Nor did the opposition party leaders honor the agreement. The next day, they moved to impeach Yanukovych, however they failed to meet several requirements of the Ukrainian Constitution. They failed to indict the president, conduct an investigation, and have that investigation certified by the Constitutional Court of Ukraine. Instead, they moved directly to a vote on impeachment and, even on that count, they failed to obtain the required three-fourths majority vote. So, even though the Budapest Memorandum did offer assurances of Ukrainian security and territorial integrity in exchange for surrender of Soviet-era nuclear weapons on its soil, the sovereign government of Ukraine had fallen in a violent unconstitutional putsch.

Yanukovych remained its legitimate president-in-exile and he, along with the prime minister of the Autonomous Republic of Crimea, requested Russian intervention on the peninsula to provide security and protect the human rights of ethnic Russians threatened by the new coup government and neo-Nazi elements within it.

One can now see how real that threat was by looking to eastern Ukraine where the Ukrainian military and neo-Nazi paramilitaries such as the Azov Battallion, have moved with force against the defenders of the Donbass region whose people seek autonomy from a government in Kiev that they do not recognize. Approximately 10,000 people have died in the Donbass War, whereas only six people were killed during the period of annexation (February 23-March19, 2014) in Crimea.

While the Donbass War drags on, Crimea remains stable today. The popular referendum conducted on March 16, 2014 lent legitimacy to the subsequent annexation. Official results claimed 82% turnout with 96% of voters favoring reunification with Russia. Independent polling conducted in the early weeks of March 2014 found 70-77% of all Crimeans favored reunification. Six years prior to the crisis in 2008, a poll found that 63% favored reunification. Even though many ethnic Ukranians and Tatars boycotted the election, rejoining Russia was clearly the will of the majority of Crimean people.

President Putin, characterizing the situation in Ukraine as a revolution, claimed that Russia had no agreements with the new state and therefore no obligations under the Budapest Memorandum. He also cited Chapter I: Article 1 of the United Nations Charter, which calls for respect for the principle of self-determination of peoples. The 1975 Helsinki Accords, which affirmed post-World War II borders, also allowed for the change of national boundaries by peaceful internal means.

The Kosovo Precedent

It is also useful to consider parallel occurrences in Kosovo. In 1998 ethnic cleansing by Serbian troops and paramilitaries led to a NATO intervention without U.N. authorization. There is little question that the move was illegal, but legitimacy was claimed due to the urgent humanitarian need. Ten years later, Kosovo would declare independence from Serbia and the disputed matter would end up before the International Court of Justice. In 2009 the United States provided the Court with a statement on Kosovo that read in part: “Declarations of independence may, and often do, violate domestic legislation. However, this does not make them violations of international law.”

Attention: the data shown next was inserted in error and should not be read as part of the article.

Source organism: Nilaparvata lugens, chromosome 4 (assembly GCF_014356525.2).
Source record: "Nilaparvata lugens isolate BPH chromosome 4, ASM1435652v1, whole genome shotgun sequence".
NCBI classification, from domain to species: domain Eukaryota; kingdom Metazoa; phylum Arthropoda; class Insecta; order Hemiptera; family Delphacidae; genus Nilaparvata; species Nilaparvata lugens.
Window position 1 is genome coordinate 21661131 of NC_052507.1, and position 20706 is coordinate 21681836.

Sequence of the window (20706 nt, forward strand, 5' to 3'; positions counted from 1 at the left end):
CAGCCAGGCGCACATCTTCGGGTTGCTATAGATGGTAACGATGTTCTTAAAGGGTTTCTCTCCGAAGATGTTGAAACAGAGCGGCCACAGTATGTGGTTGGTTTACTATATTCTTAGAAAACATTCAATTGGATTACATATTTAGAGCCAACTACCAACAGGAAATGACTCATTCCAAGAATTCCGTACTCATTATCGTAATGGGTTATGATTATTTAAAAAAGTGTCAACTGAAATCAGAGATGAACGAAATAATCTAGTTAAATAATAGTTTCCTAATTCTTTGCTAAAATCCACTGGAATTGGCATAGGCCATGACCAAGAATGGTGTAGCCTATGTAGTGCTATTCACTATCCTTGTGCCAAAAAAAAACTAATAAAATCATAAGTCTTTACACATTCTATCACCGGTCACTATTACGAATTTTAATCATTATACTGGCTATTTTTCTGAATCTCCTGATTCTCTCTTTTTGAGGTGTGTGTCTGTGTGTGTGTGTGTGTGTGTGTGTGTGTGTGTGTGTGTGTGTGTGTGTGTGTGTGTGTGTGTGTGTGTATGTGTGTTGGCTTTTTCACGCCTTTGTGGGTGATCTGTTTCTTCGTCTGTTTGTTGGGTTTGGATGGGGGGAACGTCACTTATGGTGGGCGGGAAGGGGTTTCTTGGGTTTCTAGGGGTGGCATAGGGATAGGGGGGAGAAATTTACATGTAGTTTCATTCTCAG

The United States should accept the Russian annexation of Crimea both as a pragmatic matter, and one of principle. In 1990, during negotiations for the re-unification of Germany, the United States promised that there would be no eastward expansion of NATO. That promise has now been broken three times and eleven new nations have been added to the alliance. Ukraine has also entered in partnership with NATO, and at various times, full membership has been discussed. Russia has consistently expressed its disapproval. According to your website, an objective of your trip was “to reinforce support for NATO”. If this weren’t provocative enough, your three-senator delegation went to a front-line military outpost in Shirokino, Ukraine to incite an escalation to the Donbass War. Senator Graham told the assembled soldiers “Your fight is our fight, 2017 will be the year of offense”. The leader of your delegation, Senator McCain, said “I am convinced you will win and we will do everything we can to provide you with what you need to win”.

After the speeches were given, you are seen in a video of the New Year’s Eve event accepting what appears to be a gift from one of the uniformed soldiers. With all of the furor over former National Security Advisor Michael Flynn’s resignation, and possible violation of the Logan Act, for discussing alleviation of sanctions with a Russian ambassador, this appears to be a far more serious offense. Not only did your delegation advocate for a foreign policy that was not aligned with that of acting President Obama, it was also contrary to President-elect Trump’s approach to the region. And the results of your advocacy have the potential to be far more deadly than the mere alleviation of sanctions.

Sincerely, Mike Madden St. Paul, Minnesota

February 20, 2017 Posted by | Deception, Fake News, Mainstream Media, Warmongering, Progressive Hypocrite | , , , , , , , | Leave a comment